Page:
Boyce: Transit vote likely to be pushed to 2022
Cobb commissioners will reconsider a resolution Tuesday that asks lawmakers to extend a state-imposed deadline to create a potential special transit district from December 2019 to December 2022.
If the deadline were to be extended, county voters may not weigh in on transit until just weeks before that closing date, as Chairman Mike Boyce now says a November 2022 vote on the issue is likely.
“I’ll be honest, I wanted it in 2021, but a lot of members of the board had a concern about having a special election in an off year, that we wouldn’t get enough people or we wouldn’t have the people come to the polls that we would get in a regular election year, plus they didn’t want to spend the $400,000 to $500,000 for a special election,” Boyce said Friday.
House Bill 930, signed by then-Gov. Nathan Deal last year, allows 13 counties in the metro area to levy a new sales tax of up to 1 percent to pay for new transit projects. The bill contained a special provision unique to Cobb: the county could carve out a special district and only levy the new sales tax within that district.
A decision on whether to create the district and where to draw the district’s boundaries rests with a committee comprised of all county commissioners and the 21 state lawmakers whose districts include parts of Cobb. But the new law only gives that committee until the end of this year to make that decision.
A resolution commissioners had been scheduled to vote on in January would have asked lawmakers to amend HB 930 to give the committee until the end of 2021 to make a decision, but the measure was tabled over concerns that such a date would tie the county’s hands in reaching a decision.
The amended resolution coming to commissioners Tuesday extends Boyce’s previously proposed deadline of December 2021 by one more year — a change Boyce said would allow a vote as late as the 2022 general election, which he foresees the county will ultimately decide on for such a vote.
A day after Tuesday’s vote on the resolution, Boyce is scheduled to speak about transit and the need to extend HB 930 at a meeting of the Cobb Legislative Delegation that will be held at noon in room 415 of the Coverdell Legislative Office Building in Atlanta.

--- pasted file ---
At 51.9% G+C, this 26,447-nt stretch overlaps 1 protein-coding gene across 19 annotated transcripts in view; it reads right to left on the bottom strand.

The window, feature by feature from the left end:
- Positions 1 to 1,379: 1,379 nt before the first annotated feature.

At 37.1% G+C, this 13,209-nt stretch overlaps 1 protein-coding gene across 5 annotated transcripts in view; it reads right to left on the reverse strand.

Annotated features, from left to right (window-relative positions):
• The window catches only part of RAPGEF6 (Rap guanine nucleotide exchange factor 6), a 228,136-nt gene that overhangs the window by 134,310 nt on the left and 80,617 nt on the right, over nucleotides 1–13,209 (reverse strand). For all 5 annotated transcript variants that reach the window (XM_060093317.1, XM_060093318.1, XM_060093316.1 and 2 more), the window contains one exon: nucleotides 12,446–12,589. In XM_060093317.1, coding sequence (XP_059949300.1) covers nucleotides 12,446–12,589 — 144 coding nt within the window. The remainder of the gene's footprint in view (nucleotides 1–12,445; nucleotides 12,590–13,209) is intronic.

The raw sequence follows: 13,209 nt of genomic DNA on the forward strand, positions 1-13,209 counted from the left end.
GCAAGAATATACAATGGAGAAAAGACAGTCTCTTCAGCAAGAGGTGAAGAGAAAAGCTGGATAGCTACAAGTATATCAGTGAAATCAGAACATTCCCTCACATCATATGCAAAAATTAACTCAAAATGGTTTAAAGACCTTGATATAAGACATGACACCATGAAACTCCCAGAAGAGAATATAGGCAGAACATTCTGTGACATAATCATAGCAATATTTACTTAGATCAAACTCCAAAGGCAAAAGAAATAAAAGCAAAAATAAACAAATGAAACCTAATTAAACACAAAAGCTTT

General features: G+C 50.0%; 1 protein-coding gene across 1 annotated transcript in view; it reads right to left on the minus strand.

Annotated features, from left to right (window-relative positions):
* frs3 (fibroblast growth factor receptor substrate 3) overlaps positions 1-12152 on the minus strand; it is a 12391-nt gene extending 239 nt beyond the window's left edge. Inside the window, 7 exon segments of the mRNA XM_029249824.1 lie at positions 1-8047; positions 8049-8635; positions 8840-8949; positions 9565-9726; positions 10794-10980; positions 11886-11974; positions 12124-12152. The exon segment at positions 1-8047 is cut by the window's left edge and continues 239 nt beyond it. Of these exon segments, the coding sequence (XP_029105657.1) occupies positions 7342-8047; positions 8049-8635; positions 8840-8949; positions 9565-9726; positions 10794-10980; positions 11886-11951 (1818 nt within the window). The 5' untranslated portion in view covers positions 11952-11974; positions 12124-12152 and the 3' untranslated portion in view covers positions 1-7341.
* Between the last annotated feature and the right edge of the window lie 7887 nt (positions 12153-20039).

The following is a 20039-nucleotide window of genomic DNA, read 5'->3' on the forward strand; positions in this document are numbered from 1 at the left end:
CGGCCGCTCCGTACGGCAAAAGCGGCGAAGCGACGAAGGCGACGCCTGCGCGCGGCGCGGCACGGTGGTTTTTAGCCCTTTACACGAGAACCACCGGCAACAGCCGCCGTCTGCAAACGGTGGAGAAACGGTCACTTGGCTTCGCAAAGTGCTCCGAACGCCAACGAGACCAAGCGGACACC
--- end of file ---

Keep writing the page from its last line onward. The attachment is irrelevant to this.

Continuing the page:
Boyce has said in the past that a transit vote this year is not feasible, as the county needs time to learn from residents — through town halls and public hearings — their desires regarding transportation and transit.
A 2020 transit vote, he believes, would jeopardize a potential vote to renew the county’s 1 percent Special Purpose Local Option Sales Tax.Boyce plans to call for a November 2020 referendum to extend the county SPLOST by five years. The 2016 SPLOST program, which will last six years, will expire on Dec. 31, 2021.
Commissioners will be presented at their work session Monday afternoon with a preliminary timeline for consideration of a new five-year SPLOST program that would begin in 2022.
Commissioner Lisa Cupid, however, says she would like to see a transit referendum earlier than 2021 or 2022 despite the potential for a vote to run concurrent with a SPLOST measure.
“We had a study performed to assess Cobb County’s possible support for transit expansion via a referendum, and the outcome of that study showed that Cobb County would be in support of it and would be successful in a referendum that occurred in an even-numbered election year,” Cupid said.
But if residents want transit now, Cupid says, “then we should be looking at 2020 and not 2021 when all the analysis showed it would be successful in an even calendar year.”
“I’m personally not in an agreement with that sentiment that you cannot have two referendums on the same ballot, even though I do recognize that this was a concern of the cities, and for some time there was discussion about pushing SPLOST to 2019, and I can’t understand why that wasn’t considered,” she said. “To me, there just seems to be a reticence towards having a transit referendum considered in a presidential election in 2020.”
The Cobb Board of Commissioners will vote on the resolution at their 7 p.m. meeting Tuesday.